How does the BHP (ASX:BHP) dividend compare to its sector?

We stack up BHP’s dividend against its rivals.

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The BHP Group Ltd (ASX: BHP) dividend has been a talking point over the years, rewarding shareholders with consistent payouts. This comes as the world’s second-largest miner has enjoyed bumper profits, particularly from the surging iron ore spot price.

Nonetheless, we take a look to see how the BHP dividend stacks up against its peers.

How does the BHP dividend compare to its sector?

BHP is scheduled to pay a final dividend of US$2.00 (A$2.74) per share to eligible investors on 21 September. Coupled with its interim dividend of US$1.01 (A$1.31), this brings the total FY21 dividend to US$3.01, a 151% increase on FY20.

Based on the closing BHP share price of $42.19 yesterday, this implies a juicy dividend yield of 9.6%.

In comparison, Rio Tinto Limited (ASX: RIO) is set to give its shareholders $7.60 per share on 23 September. The FY21 interim dividend along with the previous 2H FY20’s $5.17 payment, translates to a total dividend payment of $12.77.

The Rio Tinto share price finished yesterday at $110.69, which equates to a trailing dividend yield of 11.5%.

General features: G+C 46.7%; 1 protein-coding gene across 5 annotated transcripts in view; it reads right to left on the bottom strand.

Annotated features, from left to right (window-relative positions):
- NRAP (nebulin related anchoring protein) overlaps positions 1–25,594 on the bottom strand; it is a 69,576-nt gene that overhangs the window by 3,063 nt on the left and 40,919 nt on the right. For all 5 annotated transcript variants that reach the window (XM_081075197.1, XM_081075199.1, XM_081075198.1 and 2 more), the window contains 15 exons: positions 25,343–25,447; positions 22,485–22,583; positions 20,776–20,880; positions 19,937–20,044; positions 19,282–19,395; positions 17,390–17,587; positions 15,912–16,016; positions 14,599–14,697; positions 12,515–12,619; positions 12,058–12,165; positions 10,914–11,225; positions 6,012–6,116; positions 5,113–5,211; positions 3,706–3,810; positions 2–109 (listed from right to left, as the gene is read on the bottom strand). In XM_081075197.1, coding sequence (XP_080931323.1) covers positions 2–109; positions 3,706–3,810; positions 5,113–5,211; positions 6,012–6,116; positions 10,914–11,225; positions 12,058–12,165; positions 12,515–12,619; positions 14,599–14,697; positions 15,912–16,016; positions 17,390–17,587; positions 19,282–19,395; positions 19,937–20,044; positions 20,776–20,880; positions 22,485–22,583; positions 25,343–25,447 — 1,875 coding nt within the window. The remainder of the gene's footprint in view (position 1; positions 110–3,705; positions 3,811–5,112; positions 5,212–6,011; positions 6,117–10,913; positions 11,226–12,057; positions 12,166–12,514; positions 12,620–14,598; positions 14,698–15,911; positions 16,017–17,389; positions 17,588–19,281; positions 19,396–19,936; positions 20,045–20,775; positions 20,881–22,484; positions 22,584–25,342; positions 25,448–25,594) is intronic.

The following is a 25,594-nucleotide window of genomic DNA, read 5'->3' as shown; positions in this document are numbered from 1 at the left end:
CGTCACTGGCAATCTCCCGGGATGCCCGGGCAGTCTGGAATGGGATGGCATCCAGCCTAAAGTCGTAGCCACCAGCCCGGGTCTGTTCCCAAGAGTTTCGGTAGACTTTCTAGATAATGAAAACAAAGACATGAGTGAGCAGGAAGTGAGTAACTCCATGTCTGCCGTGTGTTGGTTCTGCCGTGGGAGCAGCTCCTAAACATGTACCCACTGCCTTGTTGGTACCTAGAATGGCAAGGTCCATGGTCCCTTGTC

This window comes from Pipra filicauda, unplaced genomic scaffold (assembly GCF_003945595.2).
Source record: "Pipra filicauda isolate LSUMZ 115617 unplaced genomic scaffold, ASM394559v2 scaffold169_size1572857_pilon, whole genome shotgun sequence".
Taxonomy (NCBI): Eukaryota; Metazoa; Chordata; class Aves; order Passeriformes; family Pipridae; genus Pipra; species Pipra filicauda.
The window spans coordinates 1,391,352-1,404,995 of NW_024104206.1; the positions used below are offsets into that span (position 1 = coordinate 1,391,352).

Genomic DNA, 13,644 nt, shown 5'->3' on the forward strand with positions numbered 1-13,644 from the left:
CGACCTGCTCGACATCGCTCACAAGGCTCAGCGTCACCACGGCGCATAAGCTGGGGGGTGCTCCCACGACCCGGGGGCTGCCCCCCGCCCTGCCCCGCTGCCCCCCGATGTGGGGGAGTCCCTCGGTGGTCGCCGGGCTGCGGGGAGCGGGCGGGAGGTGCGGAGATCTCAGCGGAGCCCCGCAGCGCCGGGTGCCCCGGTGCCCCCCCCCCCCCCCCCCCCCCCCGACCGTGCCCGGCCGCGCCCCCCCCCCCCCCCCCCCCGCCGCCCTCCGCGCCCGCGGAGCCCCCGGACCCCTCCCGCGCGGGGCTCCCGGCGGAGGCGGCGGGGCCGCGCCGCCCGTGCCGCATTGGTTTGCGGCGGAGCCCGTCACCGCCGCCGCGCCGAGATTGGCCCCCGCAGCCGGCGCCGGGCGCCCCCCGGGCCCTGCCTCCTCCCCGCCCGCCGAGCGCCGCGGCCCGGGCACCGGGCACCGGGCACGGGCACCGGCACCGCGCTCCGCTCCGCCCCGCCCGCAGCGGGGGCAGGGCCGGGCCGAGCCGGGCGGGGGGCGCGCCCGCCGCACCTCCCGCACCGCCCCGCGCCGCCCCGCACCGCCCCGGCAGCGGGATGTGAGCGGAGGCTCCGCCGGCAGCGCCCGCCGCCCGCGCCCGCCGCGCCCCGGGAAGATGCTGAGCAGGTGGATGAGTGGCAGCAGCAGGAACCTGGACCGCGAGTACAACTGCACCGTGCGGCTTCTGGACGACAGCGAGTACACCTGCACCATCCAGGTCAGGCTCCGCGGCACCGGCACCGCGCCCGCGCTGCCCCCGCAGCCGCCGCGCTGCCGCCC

And, lastly, Fortescue Metals Group Limited (ASX: FMG) is on track to distribute a final dividend of $2.11 per share, payable on 30 September. The company’s interim dividend for the FY21 period came to $1.47 apiece. In total, the full-year dividend amounts to $3.58.

Calculating using the last price of $18.57 for Fortescue shares, this is a mammoth dividend yield of 19.2%. It’s also worth noting that the company’s shares dropped a sizeable 10.94% yesterday after going ex-dividend.

Looking at all 3 miners’ dividend yields, the BHP dividend is ranked the lowest. Yet while investors may opt for Rio Tinto or Fortescue, it’s also imperative to consider share price movements.

BHP shares have jumped 16% higher over the last 12 months, while Rio Tinto and Fortescue shares have moved up 15% and 6%, respectively.

Are BHP shares a buy?

A recent broker note from Macquarie cut its rating on BHP shares by 3.3% to $58.00. On the other hand, Morgans had a different tone, adding to its outlook by 0.9% for a bearish price of $45.90.

However, Goldman Sachs released a report noting that BHP delivered an in-line but still strong FY21 result. The global investment house said its key focus points surrounded the oil merger with Woodside Petroleum Ltd (ASX: WPL), the approval of the Jansen potash project and the listing unification.

BHP commands a market capitalisation of roughly $124.4 billion, making it the third-largest company on the ASX.

Should you invest $1,000 in BHP right now?

Before you consider BHP, you'll want to hear this.

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Motley Fool contributor Aaron Teboneras has no position in any of the stocks mentioned. The Motley Fool Australia's parent company Motley Fool Holdings Inc. has no position in any of the stocks mentioned. The Motley Fool Australia has no position in any of the stocks mentioned. The Motley Fool has a disclosure policy. This article contains general investment advice only (under AFSL 400691). Authorised by Bruce Jackson.

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